Friday, October 14th 2011 – Saturday, October 15th 2011
With the sun shining and calm seas the group from Our Lady of Lourdes Academy (OLLA) and the RJD team set out from Key Largo. Everyone enjoyed a peaceful ride, and some even a nap on the way out to University of Miami’s new station at Broad Key. Spirits and hopes were high for RJD’s second sharking trip at the Broad Key Research station. The first expedition down to Broad Key was during the first week of August and, if not mistaken, brought lemon sharks, bull sharks, and even a great hammerhead!
Today, the day would prove to be not as lucky. The first round of 10 drumlines did not provide us with a shark, but the ladies and team were not deterred. Shark cheers were done and the students and interns sang to encourage the sharks’ cooperation, and finally on the sixth line of the second round a nurse shark was brought to the boat. Measurements, a fin clip, and blood samples were taken quickly and our first shark swam off in great condition with a new tag! The weather slowly changed throughout the day and dark clouds in the distance threatened us with rain. Luckily the rain held off until late at night and we were able to tag and take samples from one more nurse shark from our remaining 14 lines.
Back on Broad Key we got time to relax and were treated with a beautiful sunset and a bonus of two lemon sharks caught right off the dock. Both sharks received spaghetti tags, were sampled, measured, and released in great condition. Burgers and s’mores were roasted and the day was put to rest.
The second day we got an earlier start and everyone was excited for a great day on the boat. Unfortunately a front had moved in over night and we were dealt a cold and very windy day. Despite the conditions, the girls from OLLA were very spirited, singing to the sharks. Not a single hook made it into the water without a kiss for good luck. Despite the best efforts of the RJD team and the OLLA ladies, the second ever strikeout for the RJD program was recorded; we caught nothing. Interesting to note, the first strike out occurred on an equally windy and rainy day. Seems as if sharks tend to get a little lockjaw on days when the weather is not the best. Comparing the sample sizes across different weather conditions would be an interesting analysis. In the words of our director, Dr. Neil Hammerschlag, with shark populations declining quite rapidly, we should feel lucky every time we see a shark at all. The lack of sharks that were caught on the trip just goes to remind us how lucky we are to work with the animals we do (when we do), and how important the research and conservation work that we do is.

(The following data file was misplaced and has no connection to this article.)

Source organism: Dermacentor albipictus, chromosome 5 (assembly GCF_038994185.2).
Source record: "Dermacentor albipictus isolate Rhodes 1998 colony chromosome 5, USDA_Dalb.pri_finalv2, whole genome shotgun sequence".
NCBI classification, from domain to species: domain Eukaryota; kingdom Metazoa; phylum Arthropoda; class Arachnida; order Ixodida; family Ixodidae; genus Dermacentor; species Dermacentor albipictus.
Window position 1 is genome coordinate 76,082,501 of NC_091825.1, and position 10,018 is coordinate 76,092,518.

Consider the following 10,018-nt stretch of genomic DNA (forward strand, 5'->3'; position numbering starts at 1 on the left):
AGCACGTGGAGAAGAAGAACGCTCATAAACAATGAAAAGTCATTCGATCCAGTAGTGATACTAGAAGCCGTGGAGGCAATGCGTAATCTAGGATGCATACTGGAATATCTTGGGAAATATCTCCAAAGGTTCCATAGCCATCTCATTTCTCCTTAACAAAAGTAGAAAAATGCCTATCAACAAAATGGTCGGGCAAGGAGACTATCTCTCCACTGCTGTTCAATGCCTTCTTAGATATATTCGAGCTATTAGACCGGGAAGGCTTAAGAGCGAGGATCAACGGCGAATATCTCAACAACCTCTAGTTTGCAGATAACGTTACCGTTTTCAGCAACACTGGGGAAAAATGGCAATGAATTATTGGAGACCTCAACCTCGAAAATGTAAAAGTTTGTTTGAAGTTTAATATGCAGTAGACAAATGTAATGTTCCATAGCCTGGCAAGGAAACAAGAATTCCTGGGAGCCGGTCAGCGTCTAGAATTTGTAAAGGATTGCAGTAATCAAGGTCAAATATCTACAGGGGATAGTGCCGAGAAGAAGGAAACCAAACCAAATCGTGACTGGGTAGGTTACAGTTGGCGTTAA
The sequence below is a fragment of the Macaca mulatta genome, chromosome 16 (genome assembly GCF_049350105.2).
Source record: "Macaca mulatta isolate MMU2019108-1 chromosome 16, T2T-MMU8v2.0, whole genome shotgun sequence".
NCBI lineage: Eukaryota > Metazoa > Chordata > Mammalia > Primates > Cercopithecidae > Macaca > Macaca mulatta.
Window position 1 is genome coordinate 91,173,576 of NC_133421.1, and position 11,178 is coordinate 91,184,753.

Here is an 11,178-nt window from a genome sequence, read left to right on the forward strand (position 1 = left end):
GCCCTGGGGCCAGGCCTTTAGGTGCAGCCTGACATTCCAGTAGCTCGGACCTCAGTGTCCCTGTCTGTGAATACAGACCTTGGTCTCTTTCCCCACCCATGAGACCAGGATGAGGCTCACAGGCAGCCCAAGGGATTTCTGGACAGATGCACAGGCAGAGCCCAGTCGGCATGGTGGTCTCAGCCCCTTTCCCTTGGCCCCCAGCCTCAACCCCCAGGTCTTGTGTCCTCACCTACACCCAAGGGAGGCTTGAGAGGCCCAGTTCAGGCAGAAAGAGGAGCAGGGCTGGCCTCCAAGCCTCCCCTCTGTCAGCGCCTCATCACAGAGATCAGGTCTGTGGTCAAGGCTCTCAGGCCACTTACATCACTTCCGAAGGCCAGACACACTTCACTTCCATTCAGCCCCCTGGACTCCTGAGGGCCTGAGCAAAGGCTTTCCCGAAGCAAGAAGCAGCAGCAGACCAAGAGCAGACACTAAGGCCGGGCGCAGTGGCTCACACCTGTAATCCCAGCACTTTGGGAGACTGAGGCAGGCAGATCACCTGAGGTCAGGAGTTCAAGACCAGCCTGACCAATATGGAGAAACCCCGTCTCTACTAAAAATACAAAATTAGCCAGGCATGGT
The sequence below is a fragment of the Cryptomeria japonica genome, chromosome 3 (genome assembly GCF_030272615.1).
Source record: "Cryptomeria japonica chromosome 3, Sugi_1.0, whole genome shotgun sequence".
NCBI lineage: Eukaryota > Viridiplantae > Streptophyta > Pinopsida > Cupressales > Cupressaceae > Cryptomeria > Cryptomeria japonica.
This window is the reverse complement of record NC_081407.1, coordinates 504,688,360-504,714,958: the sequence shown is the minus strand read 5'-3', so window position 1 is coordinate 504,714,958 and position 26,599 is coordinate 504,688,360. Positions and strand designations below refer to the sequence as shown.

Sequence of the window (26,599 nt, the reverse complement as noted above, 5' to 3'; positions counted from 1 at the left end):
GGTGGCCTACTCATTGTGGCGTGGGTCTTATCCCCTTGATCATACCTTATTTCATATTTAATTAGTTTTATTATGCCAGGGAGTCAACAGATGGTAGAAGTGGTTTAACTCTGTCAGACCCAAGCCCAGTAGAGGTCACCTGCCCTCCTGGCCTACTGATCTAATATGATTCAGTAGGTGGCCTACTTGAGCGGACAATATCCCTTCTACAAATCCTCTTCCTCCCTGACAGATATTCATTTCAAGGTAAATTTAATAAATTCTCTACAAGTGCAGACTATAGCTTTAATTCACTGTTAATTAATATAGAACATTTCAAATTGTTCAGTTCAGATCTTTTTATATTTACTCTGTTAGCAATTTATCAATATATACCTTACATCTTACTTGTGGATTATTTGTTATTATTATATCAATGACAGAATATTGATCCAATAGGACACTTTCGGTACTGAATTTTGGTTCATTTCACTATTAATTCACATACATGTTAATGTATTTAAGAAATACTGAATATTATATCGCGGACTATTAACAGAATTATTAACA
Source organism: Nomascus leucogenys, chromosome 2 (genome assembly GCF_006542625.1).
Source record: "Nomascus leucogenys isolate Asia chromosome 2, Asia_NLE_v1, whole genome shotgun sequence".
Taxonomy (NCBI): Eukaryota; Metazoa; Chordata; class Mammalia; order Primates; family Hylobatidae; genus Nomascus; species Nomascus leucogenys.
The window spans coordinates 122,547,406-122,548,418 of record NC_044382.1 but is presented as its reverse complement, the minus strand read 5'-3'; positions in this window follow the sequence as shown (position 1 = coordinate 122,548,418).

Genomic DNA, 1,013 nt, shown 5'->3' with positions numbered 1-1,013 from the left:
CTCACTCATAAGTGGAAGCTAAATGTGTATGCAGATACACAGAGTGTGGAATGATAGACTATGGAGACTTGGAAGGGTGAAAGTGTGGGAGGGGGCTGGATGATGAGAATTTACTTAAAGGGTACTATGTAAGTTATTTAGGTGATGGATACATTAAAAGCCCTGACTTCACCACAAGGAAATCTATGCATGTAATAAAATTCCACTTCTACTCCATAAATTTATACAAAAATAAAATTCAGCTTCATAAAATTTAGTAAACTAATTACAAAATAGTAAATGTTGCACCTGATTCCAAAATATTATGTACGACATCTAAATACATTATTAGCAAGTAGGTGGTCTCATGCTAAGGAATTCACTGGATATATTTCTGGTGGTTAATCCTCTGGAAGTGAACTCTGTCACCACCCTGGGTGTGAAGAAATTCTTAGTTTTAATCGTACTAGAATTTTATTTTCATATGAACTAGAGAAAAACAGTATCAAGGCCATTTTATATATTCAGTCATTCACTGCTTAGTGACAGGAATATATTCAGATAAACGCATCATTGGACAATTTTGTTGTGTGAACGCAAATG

Even without many sharks being caught and uncooperative weather, I think it would be safe to say that everyone on the trip had a great time. The AP Environmental class that joined us out on Broad Key was able to learn not only about sharks, and the research we do with them, but they had a chance to do real fieldwork in the mangroves and seagrass beds as well. We would like to thank everyone from Our Lady of Lourdes Academy for coming out with RJD to tag sharks and for their great enthusiasm and cooperation.
Till next time, keep spreading the shark love!
Evan Byrnes, RJ Dunlap Intern